understanding the shared memory what does "static" mean for shared memory?

From the programming guide, “shared and constant variables have implied static storage”. my understandings from C, “static” means the memory persist across multiple function calls.

If I declare a shared array, initialize it with one global kernel, and run another global kernel to read/write to this memory, will the values of the shared memory consistant across muliple calls?

here is an example to illustrate my question (taken from this thread)

__shared__ uint g_seeds[N];

__global__ void mt_rand_init(void) {

  // initialize g_seeds[idx] here ...


__global__ void genrand(float2 result[]){

  // take g_seeds[] values, do some math 

  // and save back to g_seeds[]










if I initialize g_seeds in mt_rand_init(), shall I expect to see the same values in genrand()? and across the multiple calls of genrand()?

what would happen if gridsize/blocksize are different for mt_rand_init and genrand?

In normal C code, static variables have the lifetime of the entire program, instead of having the lifetime of individual functions.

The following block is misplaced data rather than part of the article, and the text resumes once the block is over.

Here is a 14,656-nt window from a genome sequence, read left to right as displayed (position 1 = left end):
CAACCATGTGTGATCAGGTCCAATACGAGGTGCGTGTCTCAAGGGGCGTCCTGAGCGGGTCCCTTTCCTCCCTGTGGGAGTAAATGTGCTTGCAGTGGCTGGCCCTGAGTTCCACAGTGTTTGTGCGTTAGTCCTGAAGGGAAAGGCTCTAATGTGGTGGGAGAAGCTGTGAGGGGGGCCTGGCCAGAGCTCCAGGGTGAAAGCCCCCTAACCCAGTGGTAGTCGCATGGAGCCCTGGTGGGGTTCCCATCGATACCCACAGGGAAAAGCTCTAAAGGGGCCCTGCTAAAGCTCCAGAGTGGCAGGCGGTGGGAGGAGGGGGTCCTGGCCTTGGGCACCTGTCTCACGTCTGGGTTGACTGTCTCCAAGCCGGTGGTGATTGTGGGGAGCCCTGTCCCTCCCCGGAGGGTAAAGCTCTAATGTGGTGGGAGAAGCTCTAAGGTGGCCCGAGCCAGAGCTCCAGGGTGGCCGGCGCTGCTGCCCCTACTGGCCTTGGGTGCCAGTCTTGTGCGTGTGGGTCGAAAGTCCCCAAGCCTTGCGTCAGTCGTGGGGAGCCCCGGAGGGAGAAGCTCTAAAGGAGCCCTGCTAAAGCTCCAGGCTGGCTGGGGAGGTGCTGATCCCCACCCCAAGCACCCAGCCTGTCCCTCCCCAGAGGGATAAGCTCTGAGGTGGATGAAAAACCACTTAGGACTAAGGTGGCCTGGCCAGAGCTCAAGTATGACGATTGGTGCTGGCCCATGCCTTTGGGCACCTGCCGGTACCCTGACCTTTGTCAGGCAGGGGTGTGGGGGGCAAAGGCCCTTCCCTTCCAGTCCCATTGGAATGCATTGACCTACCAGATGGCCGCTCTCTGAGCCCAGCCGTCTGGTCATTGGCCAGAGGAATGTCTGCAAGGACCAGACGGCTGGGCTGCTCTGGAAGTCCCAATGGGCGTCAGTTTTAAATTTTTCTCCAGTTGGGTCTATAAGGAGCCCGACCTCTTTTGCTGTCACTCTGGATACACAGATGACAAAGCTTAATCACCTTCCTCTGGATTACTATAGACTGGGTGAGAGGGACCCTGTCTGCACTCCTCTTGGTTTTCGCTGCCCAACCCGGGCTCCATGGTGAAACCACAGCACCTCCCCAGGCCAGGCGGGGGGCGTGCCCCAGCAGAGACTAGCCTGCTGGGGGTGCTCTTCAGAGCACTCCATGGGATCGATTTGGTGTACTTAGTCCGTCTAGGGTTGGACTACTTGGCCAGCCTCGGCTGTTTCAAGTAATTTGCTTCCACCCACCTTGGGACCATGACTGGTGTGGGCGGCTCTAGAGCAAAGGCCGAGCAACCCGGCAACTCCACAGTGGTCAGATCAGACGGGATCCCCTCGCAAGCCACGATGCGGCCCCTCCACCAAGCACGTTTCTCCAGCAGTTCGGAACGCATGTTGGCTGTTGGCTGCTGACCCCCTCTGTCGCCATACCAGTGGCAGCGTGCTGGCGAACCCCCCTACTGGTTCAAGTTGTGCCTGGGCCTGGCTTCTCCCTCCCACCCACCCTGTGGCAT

But shared memory only has the lifetime of a single block, and when a block finishes, subsequent blocks that execute on the MP may or may not be able to sensibly use the values. So I don’t think it’s reasonable to expect the values to persist across multiple kernels. But within a single block of a single kernel, they will survive across multiple device function calls.

“implied static storage” merely means that those values exist only within the compilation unit in which they are defined. Thus, you cannot declare a global device variable in a header file and use it in multiple .cu files unless you #include them all together and only run nvcc once to compile.